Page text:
There is a buzz in the air in Havana. Since the new year dawned, economic reforms have been happening almost daily as Cuban President Raul Castro steps up his attempt to drag his becalmed nation toward modernity and prosperity.
In streets and squares across the battered and crumbling Cuban capital, evidence of the reforms is everywhere.
New things are springing up everywhere. Under the forceful direction of Eusebio Leal, Havana’s official historian, the hauntingly beautiful city, a UNESCO world heritage site, is being smartened up with a will.
The biggest structure on the skyline, the dome of the Capitolio, erstwhile seat of the Cuban Congress, is being repaired under scaffolding.
New, privately-owned eating places, the paladares, or privately run restaurants such as the Cuba-Italia in Calle Cuba, are appearing like magic.
Ancient churches like St Francis of Assisi in Old Havana have been repaired and restored by the state.
The new fine arts museum, with its grand collection of English and Scottish paintings, has been remodeled. It also runs the Bar Baco, the best refreshment place in the city, a quiet, sunny spot with views over a shady square.
A kilometer down the Malecon, the promenade alongside the ocean, Yaigel Roque and Reinier Mendez, two young entrepreneurs, got a license for a games business. Today they are running paintball on an old tennis court in the once smart Vedado District. For a few pesos, a group of friends can don protective clothing, take air rifles and from behind padded walls pop away at each other with white paint.
Children can go pony riding in the broad acres and arboretums of Parque Lenin. Accommodation in private houses, once tightly controlled, is cheap, plentiful and bears a government sign.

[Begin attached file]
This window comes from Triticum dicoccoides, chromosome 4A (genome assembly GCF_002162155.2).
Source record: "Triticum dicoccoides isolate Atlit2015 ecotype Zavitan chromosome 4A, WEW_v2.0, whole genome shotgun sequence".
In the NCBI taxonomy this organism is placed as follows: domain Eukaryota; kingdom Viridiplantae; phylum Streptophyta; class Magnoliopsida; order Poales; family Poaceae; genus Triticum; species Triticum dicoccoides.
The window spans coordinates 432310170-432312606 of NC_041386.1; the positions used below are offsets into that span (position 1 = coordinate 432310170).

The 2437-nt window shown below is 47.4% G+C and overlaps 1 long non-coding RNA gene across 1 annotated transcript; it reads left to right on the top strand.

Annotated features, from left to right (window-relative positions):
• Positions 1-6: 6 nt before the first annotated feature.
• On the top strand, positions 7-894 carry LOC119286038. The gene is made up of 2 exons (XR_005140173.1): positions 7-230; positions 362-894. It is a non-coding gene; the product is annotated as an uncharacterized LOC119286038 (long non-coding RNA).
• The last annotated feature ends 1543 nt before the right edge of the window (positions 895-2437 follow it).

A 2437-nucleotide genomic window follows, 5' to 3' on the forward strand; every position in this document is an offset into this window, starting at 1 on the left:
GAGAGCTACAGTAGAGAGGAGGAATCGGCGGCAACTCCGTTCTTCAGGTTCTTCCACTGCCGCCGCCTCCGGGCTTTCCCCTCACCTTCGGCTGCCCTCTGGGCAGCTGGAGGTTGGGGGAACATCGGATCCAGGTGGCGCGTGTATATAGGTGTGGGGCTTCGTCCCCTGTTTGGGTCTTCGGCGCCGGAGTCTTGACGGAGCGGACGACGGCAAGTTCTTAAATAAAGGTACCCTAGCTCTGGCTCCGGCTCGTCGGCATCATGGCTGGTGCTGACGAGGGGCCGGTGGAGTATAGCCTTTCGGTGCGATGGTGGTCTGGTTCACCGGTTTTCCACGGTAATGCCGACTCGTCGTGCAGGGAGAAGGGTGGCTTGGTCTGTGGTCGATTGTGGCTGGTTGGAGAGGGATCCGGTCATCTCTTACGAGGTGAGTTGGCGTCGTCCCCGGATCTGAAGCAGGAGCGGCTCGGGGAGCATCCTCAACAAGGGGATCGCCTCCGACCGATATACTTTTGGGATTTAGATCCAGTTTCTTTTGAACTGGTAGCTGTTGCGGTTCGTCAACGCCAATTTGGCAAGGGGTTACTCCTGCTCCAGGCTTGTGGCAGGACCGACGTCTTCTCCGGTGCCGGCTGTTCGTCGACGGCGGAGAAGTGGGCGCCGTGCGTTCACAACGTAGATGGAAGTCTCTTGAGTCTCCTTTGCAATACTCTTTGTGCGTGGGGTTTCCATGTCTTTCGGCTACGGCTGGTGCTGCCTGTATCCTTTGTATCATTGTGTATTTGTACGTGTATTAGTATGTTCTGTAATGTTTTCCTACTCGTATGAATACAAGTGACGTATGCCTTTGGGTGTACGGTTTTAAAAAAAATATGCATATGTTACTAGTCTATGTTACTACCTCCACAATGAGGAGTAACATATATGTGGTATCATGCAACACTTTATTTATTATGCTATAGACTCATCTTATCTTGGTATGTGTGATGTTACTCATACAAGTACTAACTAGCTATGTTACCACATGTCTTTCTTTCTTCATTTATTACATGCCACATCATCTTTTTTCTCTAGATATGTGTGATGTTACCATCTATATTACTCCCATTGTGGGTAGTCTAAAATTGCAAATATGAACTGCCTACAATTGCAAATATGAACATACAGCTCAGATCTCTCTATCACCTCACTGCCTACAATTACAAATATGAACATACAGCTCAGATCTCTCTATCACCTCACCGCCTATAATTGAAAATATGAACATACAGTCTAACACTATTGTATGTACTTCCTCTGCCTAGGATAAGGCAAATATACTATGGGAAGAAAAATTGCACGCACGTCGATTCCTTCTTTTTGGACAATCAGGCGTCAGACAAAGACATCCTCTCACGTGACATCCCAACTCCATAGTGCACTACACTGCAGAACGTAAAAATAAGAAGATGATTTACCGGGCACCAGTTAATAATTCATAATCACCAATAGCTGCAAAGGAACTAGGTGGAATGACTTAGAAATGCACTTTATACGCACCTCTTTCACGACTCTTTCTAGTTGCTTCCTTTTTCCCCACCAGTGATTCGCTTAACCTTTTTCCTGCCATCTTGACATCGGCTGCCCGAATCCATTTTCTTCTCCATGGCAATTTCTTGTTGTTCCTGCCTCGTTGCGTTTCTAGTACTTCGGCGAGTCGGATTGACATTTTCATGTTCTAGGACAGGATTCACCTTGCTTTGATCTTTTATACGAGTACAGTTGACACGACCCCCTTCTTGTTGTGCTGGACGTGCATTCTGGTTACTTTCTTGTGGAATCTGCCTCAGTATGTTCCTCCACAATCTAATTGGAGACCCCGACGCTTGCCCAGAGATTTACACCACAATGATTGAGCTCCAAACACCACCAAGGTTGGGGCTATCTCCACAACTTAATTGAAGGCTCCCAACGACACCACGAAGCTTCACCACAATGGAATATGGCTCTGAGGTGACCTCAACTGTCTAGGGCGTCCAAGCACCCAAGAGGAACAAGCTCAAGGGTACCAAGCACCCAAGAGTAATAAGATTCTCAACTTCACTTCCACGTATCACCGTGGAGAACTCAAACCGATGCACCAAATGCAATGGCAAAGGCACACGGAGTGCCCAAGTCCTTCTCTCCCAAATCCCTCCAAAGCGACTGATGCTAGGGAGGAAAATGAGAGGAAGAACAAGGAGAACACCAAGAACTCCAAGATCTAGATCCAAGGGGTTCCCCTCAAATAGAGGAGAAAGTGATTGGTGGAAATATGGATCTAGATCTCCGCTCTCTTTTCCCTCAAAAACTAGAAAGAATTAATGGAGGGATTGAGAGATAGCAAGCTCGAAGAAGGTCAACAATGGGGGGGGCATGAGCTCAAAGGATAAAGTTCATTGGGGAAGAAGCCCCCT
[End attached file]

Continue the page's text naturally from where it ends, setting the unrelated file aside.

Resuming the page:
It used to be a headache, but now it is easy to change money in the scores of official exchange kiosks. Innovations in recent weeks include the rapid spread of automatic cash machines and the advance of the credit card.
You can start as an independent trader in 200 occupations from hairdressing to teaching taekwondo.
Some Cubans are making a lot of money and banks are open to small loans. Consequently, recently authorized car showrooms have no worries in offering a tiny number of small European saloons at the equivalent of more than US$213,000.
It is not at all like the dark days of 1991 when the Soviet Union and the Warsaw Pact disappeared in a puff of smoke and former Russian president Mikhail Gorbachev ended Russia’s enormous subsidy to the island overnight, leaving the beleaguered economy gasping for survival. Then, people did really have to look after their pets lest they were popped into a neighbor’s saucepan.
Factories closed, and petrol was unobtainable for all but a tiny group of civilians. A newly miniaturized army — perhaps no more than a fifth of what it had been — was left to face the might of the US, which was drawn up just over Cuba’s northern horizon.
Since Washington’s ban on trade with former Cuban president Fidel Castro in the early 1960s, the USSR had been buying almost all Cuba’s exports of sugar, nickel and citrus and selling the island two-thirds of its food and 98 percent of its fuel. People with long memories there still shudder at the thought of what Fidel Castro, in the euphemism to beat all euphemisms, called the “special period.”